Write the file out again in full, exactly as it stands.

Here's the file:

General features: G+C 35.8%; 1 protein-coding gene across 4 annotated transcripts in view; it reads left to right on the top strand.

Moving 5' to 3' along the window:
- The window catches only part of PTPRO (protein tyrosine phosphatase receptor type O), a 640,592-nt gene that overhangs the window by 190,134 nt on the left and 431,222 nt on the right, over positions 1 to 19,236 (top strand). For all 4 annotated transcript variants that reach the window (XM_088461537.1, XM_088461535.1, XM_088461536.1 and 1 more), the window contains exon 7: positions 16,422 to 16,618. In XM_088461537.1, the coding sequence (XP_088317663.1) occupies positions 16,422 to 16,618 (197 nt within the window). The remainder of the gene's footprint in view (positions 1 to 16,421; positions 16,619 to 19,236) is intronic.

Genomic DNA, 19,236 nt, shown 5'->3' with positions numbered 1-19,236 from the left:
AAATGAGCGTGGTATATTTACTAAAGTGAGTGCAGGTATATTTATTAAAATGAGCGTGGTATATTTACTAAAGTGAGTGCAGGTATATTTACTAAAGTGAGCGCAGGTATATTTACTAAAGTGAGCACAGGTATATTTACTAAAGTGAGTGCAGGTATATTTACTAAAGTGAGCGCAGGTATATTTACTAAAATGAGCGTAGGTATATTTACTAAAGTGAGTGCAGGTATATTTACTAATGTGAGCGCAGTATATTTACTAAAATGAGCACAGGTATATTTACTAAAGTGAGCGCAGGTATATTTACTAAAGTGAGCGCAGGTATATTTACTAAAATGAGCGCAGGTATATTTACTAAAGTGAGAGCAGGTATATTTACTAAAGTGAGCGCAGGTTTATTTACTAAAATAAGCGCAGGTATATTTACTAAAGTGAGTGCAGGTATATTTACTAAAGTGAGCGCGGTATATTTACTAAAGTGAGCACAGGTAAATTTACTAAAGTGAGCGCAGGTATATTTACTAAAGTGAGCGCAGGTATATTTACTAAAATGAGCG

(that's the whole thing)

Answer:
General features: G+C 35.8%; 1 protein-coding gene across 4 annotated transcripts in view; it reads left to right on the top strand.

Moving 5' to 3' along the window:
- The window catches only part of PTPRO (protein tyrosine phosphatase receptor type O), a 640,592-nt gene that overhangs the window by 190,134 nt on the left and 431,222 nt on the right, over positions 1 to 19,236 (top strand). For all 4 annotated transcript variants that reach the window (XM_088461537.1, XM_088461535.1, XM_088461536.1 and 1 more), the window contains exon 7: positions 16,422 to 16,618. In XM_088461537.1, the coding sequence (XP_088317663.1) occupies positions 16,422 to 16,618 (197 nt within the window). The remainder of the gene's footprint in view (positions 1 to 16,421; positions 16,619 to 19,236) is intronic.

Genomic DNA, 19,236 nt, shown 5'->3' with positions numbered 1-19,236 from the left:
AAATGAGCGTGGTATATTTACTAAAGTGAGTGCAGGTATATTTATTAAAATGAGCGTGGTATATTTACTAAAGTGAGTGCAGGTATATTTACTAAAGTGAGCGCAGGTATATTTACTAAAGTGAGCACAGGTATATTTACTAAAGTGAGTGCAGGTATATTTACTAAAGTGAGCGCAGGTATATTTACTAAAATGAGCGTAGGTATATTTACTAAAGTGAGTGCAGGTATATTTACTAATGTGAGCGCAGTATATTTACTAAAATGAGCACAGGTATATTTACTAAAGTGAGCGCAGGTATATTTACTAAAGTGAGCGCAGGTATATTTACTAAAATGAGCGCAGGTATATTTACTAAAGTGAGAGCAGGTATATTTACTAAAGTGAGCGCAGGTTTATTTACTAAAATAAGCGCAGGTATATTTACTAAAGTGAGTGCAGGTATATTTACTAAAGTGAGCGCGGTATATTTACTAAAGTGAGCACAGGTAAATTTACTAAAGTGAGCGCAGGTATATTTACTAAAGTGAGCGCAGGTATATTTACTAAAATGAGCG